The Show: Miss Fisher’s Murder Mysteries
Where: Available on DVD (Here) but Series 2 airs on ABC in Australia
When: Fridays at 8:30
“In 1920s Melbourne, the Honorable Phryne Fisher (Essie Davis, Girl with a Pearl Earring) is a thoroughly modern woman operating in a mostly male world. The glamorous “lady detective” goes about her work with a pistol close at hand—and, more often than not, a male admirer even closer.
To the dismay of Detective Inspector Jack Robinson (Nathan Page, The Secret Life of Us), Phryne’s investigations take her through back alleys, jazz clubs, and shady neighborhoods. Ignoring the dangers all around her, she glides through life determined to enjoy every moment. But beneath her devil-may-care attitude, Phryne hides ghosts from the past that continue to haunt her.”
Miss Fisher’s Murder Mysteries Review
Stumbling across this Australian imported gem was a happy accident. Indeed, this is the best show out there that hardly anyone knows about (at least in America). After a little research, I realized this aired on PBS back in July. Somehow I missed it and wonder if there had actually been any marketing for the series going on. Nevertheless, I did eventually find this evocative costume drama and so I am sharing it with all of you to also discover the rich, beautifully shot Miss Fisher’s Murder Mysteries.
In the style of an Agatha Christie murder mystery, Miss Fisher always finds herself in the center of a murder she helps to crack. After solving her first murder she starts her own business as a lady detective which sets the stage for the rest of the first series.
With wit, seductive charm, and a fashionably gorgeous gold pistol, Miss Fisher never ceases to light up the screen and entertain. Essie Davis in the pivotal role shines spectacularly. The characterization of Phryne Fisher, while slightly over the top in the first episode with all her awesomeness, is brilliantly executed. She is one of the finest, well rounded female characters on television because she is every bit as flawed as if this show’s center had been a leading man instead of a woman.
With wit, seductive charm, and a fashionably gorgeous gold pistol, Miss Fisher never ceases to light up the screen and entertain.
Set in Melbourne during the 1920s, and as part of the upper class, Miss Fisher stands out as a modern woman but still a woman of the time. She can be vulnerable and strong (I also happen to love an independent woman who still expects a man to open the door). Beyond that, she is a product of WW1. In the midst of her endless desire to have fun and never settle down in marriage, she is also quite damaged from the war. Besides the war, Miss Fisher also deals with the murder of her sister that happened when she was still a child, a story that will be important for the entire season (and also a story that is wonderfully told from start to finish).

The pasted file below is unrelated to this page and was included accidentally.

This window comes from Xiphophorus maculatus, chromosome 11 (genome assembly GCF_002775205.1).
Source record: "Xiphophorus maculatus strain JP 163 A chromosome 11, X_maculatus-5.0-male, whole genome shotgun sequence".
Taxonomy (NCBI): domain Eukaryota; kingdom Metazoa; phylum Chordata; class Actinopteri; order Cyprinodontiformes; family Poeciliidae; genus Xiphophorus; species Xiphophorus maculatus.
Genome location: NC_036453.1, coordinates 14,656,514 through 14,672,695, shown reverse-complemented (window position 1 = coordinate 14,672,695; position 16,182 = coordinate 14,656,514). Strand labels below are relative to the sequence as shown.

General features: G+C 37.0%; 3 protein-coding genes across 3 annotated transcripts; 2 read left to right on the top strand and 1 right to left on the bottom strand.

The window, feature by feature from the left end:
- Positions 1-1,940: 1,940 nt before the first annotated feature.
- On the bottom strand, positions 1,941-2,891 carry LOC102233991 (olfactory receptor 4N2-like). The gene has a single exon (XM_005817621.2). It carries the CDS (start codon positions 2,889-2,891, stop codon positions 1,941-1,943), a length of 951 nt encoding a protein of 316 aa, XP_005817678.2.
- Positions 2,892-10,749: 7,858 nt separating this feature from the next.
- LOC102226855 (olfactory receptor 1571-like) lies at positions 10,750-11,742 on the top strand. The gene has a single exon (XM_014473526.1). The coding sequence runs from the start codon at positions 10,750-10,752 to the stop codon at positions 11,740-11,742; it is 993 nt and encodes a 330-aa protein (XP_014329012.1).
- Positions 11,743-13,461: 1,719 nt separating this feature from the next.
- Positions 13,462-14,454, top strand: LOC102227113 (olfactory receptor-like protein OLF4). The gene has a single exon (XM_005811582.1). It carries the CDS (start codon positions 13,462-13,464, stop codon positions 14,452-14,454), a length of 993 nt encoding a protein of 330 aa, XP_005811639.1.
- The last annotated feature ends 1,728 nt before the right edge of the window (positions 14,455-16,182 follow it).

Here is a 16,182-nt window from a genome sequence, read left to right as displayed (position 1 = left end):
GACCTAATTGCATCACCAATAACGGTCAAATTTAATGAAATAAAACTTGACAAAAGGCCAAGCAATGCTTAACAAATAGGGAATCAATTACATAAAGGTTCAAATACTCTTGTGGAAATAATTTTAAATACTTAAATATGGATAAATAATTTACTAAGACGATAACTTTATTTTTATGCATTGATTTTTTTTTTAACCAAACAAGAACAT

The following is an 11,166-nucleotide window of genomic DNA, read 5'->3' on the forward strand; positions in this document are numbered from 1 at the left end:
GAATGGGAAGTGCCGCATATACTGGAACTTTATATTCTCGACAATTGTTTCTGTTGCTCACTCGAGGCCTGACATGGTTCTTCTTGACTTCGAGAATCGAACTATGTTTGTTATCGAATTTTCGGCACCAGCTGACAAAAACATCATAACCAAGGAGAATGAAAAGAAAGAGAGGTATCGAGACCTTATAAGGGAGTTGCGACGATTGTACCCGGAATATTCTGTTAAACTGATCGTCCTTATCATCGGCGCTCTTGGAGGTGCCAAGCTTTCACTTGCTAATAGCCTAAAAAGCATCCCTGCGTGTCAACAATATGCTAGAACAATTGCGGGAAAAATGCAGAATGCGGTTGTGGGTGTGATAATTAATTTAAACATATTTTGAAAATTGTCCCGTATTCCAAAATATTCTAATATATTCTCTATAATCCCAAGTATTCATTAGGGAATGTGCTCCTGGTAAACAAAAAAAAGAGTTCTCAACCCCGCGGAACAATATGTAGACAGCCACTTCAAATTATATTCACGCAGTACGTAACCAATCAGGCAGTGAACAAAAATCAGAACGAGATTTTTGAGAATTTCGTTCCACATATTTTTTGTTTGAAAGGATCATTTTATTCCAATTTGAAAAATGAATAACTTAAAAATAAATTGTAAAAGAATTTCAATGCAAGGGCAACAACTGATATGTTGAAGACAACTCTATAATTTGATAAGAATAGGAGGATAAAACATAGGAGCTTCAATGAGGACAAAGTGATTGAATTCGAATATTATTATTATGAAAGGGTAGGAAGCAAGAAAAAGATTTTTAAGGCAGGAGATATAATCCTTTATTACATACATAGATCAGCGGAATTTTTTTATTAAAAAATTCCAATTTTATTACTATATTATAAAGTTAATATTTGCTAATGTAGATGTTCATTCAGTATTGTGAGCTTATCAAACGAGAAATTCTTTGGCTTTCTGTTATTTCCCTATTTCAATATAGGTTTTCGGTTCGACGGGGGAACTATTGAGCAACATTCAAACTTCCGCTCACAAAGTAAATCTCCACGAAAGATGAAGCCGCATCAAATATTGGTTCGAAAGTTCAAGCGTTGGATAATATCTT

When Miss Fisher first returns to Melbourne (in connection to her sister), she of course comes across her first murder (where the fabulous Miranda Otto of Lord of the Rings guest stars) and meets the handsome Detective Inspector Jack Robinson in the process. The series, based on Kerry Greenwood’s popular novels, changes things up quite a bit here in the love interest department. In the novels, she always has a variety of lovers she meets along the way. The same can be said for the TV series but whereas in the books Jack is not a love interest, the show completely turns that on its head. And, thank goodness for that!
If you take the show as a separate entity from the books as I do then this could be one of the most entertaining pairings you will ever see on screen. The flirty banter, the well written subtext, and the smoldering chemistry between the two make the show for me. Yes, Miss Fisher still has an assortment of handsome men along the way (partly because she is too damaged to settle down) but the soul connection between these two is palpable and authentically portrayed. With each episode, their closeness builds until you can just feel their love for one another bursting through the seams. They are also great fun as Jack attempts (but always fails) to keep Miss Fisher out of trouble and harm’s way. Once they become unofficial partners, their relationship sizzles even more on screen. What I love about Jack is that he is kind of the Mr. Darcy personality: seemingly cold on the outside but really warm on the inside with great characterization of his own. Honestly, I can’t say enough about these two.
The side characters are also fabulous and all stand out. First, there is Dot, Miss Fisher’s companion who is shy, religious, but also smart in her own way. Their friendship is sweet and wonderful to watch because the two characters are so opposite. While Dot could have been judged for her wholesome beliefs and attitudes as a woman who loves to sew and bake, she is not looked down upon by the writers or by Miss Fisher with her own wilder views on life. And Dot actually has a love interest of her own in the adorably handsome and awkward Constable named Hugh. And when I say adorable, I mean ADORABLE. Their relationship is so cute that it just feels like they should get married immediately and go get a puppy. Then there is Mr. Butler (Miss Fisher’s actual butler) who soon realizes he is not working for the quiet and demure spinster he assumed and he takes it all in good stride with always a helping hand and ready intelligence. Cec and Bert, the communist taxi drivers, are also always around for some extra good comedy and willingness to help spy.